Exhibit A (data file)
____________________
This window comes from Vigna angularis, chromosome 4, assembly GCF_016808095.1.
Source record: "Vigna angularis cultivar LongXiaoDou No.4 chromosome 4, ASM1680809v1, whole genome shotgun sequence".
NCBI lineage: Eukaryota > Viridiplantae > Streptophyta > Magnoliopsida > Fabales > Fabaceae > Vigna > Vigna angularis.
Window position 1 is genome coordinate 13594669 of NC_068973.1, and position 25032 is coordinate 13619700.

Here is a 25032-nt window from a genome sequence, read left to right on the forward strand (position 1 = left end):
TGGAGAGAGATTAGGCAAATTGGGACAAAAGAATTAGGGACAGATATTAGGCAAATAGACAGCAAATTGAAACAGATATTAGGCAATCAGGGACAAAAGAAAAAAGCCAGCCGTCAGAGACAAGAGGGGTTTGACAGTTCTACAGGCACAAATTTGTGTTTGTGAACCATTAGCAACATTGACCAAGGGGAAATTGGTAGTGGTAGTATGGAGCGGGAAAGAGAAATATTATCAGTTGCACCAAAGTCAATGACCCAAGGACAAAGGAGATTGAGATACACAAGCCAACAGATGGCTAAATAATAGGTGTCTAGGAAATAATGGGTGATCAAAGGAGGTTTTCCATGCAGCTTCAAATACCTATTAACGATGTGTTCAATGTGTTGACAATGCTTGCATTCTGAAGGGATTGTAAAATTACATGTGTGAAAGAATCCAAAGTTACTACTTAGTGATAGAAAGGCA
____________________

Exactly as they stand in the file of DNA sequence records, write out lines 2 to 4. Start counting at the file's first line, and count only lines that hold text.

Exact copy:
Source record: "Vigna angularis cultivar LongXiaoDou No.4 chromosome 4, ASM1680809v1, whole genome shotgun sequence".
NCBI lineage: Eukaryota > Viridiplantae > Streptophyta > Magnoliopsida > Fabales > Fabaceae > Vigna > Vigna angularis.
Window position 1 is genome coordinate 13594669 of NC_068973.1, and position 25032 is coordinate 13619700.